UPDATE l Egypt court sentences two Mursi supporters to death

Sunday 30-03-2014 09:42 AM
UPDATE l Egypt court sentences two Mursi supporters to death

People carrying an injured man in Alexandria during clashes between local residents and Muslim Brotherhood supporters on February 28, 2014 - Aswat Masriya


ALEXANDRIA, Egypt, March 29 (Reuters) - An Egyptian court on Saturday sentenced two supporters of former President Mohamed Mursi to death for committing murder during violence that broke out in Alexandria last year after the army deposed the Islamist head of state.

The two men - Mahmoud Ramadan and Abdullah el-Ahmedi - were standing trial on charges that included throwing youths from the roof of a building in the Mediterranean city.

The judge ruled that their files be referred to the mufti, the country's highest religious authority to whom death sentences are always sent for review.

In a separate case on Monday, an Egyptian court in the southern province of Minya sentenced 529 supporters of Mursi's Muslim Brotherhood to death, drawing strong criticism from Western governments and human rights groups.

The judge in Alexandria postponed the trial until May 19, pending the mufti's review of the sentences, state news agency MENA reported. Sixty other people are standing trial in the same case and their verdicts are also expected on May 19.

The violence in Alexandria's Sidi Gaber district broke out in the days after the army deposed Mursi on July 3 following mass protests against his rule. A total of 18 people were killed in clashes in the area, MENA said.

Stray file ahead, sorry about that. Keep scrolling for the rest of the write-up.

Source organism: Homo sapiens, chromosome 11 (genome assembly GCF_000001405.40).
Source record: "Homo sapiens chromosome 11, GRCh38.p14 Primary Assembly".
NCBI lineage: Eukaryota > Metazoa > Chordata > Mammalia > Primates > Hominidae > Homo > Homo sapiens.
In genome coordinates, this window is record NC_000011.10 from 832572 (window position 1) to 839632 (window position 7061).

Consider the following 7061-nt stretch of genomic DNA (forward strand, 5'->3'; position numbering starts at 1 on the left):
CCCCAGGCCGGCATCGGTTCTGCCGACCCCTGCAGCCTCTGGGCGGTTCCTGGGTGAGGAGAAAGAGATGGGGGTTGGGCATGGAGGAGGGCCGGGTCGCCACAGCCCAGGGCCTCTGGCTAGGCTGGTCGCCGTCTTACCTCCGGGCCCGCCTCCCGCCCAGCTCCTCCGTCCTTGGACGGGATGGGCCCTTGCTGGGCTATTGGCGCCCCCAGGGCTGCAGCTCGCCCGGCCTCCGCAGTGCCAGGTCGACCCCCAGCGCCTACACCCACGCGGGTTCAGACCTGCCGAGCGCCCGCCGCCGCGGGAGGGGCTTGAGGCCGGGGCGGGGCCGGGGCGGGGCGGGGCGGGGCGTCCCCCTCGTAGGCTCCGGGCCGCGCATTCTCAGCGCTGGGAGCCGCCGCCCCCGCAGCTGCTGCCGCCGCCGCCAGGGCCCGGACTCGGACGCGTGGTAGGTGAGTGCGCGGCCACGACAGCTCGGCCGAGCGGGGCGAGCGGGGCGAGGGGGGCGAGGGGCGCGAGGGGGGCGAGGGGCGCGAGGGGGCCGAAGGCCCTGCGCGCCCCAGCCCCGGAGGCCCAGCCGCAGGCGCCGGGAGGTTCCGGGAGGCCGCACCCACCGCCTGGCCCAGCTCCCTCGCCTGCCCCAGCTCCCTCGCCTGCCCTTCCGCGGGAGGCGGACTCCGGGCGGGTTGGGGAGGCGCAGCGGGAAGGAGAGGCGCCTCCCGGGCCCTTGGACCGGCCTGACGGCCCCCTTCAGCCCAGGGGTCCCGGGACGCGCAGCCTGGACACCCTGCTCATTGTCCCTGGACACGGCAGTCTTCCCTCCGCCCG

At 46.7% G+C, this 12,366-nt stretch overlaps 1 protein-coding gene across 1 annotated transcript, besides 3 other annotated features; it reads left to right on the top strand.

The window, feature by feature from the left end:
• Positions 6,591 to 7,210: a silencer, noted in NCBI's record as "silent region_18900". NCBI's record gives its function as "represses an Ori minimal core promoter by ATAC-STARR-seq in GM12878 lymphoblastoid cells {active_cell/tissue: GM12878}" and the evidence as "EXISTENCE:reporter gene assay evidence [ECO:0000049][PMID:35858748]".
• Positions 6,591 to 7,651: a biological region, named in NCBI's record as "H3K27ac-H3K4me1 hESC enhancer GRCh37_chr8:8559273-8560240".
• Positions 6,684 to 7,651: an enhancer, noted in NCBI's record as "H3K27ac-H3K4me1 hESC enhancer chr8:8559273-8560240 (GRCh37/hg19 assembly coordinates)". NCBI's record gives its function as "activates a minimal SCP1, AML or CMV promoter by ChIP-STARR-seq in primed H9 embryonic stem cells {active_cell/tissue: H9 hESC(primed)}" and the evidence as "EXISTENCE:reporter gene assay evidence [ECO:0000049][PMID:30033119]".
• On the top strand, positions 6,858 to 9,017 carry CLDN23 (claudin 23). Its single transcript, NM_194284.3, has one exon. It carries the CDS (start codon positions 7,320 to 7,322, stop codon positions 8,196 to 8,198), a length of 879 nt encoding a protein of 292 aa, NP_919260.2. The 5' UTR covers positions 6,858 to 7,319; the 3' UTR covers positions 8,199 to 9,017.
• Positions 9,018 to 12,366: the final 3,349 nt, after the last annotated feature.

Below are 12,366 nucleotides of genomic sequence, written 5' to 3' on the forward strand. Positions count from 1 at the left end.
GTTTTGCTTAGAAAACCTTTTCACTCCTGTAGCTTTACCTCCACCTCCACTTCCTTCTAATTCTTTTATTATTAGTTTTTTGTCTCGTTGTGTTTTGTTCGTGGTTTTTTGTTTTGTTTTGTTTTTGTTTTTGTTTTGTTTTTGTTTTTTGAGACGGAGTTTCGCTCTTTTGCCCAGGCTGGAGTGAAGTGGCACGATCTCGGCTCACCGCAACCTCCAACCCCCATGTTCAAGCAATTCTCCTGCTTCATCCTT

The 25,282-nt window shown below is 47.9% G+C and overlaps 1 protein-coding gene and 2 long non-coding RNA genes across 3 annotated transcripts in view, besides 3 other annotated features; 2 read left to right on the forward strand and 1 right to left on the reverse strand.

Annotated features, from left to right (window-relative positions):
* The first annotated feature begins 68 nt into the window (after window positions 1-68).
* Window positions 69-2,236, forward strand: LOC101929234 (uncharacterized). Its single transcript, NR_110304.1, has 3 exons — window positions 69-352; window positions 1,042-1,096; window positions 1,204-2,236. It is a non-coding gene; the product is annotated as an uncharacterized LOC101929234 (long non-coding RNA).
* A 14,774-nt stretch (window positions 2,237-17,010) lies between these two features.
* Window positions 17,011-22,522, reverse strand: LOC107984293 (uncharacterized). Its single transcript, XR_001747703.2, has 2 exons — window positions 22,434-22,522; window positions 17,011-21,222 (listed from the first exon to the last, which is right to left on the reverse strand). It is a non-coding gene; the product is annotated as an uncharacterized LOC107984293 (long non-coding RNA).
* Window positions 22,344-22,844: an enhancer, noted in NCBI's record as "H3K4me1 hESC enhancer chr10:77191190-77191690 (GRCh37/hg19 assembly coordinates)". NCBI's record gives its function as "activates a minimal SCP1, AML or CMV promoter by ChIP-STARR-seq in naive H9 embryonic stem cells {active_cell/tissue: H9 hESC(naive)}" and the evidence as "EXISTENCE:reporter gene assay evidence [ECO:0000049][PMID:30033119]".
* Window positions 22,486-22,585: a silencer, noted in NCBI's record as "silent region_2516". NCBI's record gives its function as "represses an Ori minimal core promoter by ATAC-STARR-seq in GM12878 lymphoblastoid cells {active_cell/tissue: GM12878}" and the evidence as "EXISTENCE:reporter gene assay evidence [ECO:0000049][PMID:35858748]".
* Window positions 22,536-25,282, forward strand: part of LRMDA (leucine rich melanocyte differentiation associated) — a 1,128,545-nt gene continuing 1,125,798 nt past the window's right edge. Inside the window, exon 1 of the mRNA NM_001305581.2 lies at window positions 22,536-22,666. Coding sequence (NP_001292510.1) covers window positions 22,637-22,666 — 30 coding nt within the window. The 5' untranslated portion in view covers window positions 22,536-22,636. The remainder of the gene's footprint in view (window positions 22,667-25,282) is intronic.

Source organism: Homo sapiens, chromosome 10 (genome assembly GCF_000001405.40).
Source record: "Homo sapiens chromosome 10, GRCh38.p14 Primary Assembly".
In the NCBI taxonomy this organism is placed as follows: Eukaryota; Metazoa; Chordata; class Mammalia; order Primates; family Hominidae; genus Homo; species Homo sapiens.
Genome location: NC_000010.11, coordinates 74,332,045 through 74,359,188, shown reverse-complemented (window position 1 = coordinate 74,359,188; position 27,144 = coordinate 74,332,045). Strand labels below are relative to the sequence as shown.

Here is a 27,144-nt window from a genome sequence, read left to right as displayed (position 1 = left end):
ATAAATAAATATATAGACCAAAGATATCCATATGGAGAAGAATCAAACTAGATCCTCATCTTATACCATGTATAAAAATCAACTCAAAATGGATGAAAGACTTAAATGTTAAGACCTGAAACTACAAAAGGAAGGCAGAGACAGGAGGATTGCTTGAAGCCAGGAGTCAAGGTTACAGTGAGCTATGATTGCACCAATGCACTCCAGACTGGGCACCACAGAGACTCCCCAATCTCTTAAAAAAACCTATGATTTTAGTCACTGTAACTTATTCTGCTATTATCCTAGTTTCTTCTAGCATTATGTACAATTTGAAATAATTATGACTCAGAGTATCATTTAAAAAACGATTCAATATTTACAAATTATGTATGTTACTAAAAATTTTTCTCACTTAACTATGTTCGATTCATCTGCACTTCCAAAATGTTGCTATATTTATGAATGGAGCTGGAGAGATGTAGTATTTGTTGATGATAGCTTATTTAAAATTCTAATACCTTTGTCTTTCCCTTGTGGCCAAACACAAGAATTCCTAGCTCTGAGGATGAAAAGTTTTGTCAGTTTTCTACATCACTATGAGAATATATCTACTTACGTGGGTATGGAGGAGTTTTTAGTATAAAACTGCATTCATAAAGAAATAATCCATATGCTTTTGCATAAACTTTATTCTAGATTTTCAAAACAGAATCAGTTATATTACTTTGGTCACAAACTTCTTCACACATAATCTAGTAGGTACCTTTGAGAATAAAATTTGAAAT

Footage of at least two youths being thrown from a roof was widely broadcast in Egypt at the time.

"This ruling is justice from God," Badr Hassouna, father of Mohamed Badr who died after being thrown from the roof, said in the courtroom.

The ruling triggered chants for and against Abdel Fattah al-Sisi, the general who deposed Mursi and who is expected to become the next president after announcing his intention to run in a forthcoming election.

The date is expected to be announced on Sunday.

The sentences drew a defiant response from the defendants.

"Life is not important. Nothing is important, but our Islam is important," they chanted, some of them holding aloft the Koran. (Writing by Tom Perry; Editing by Mark Heinrich and Sophie Hares)

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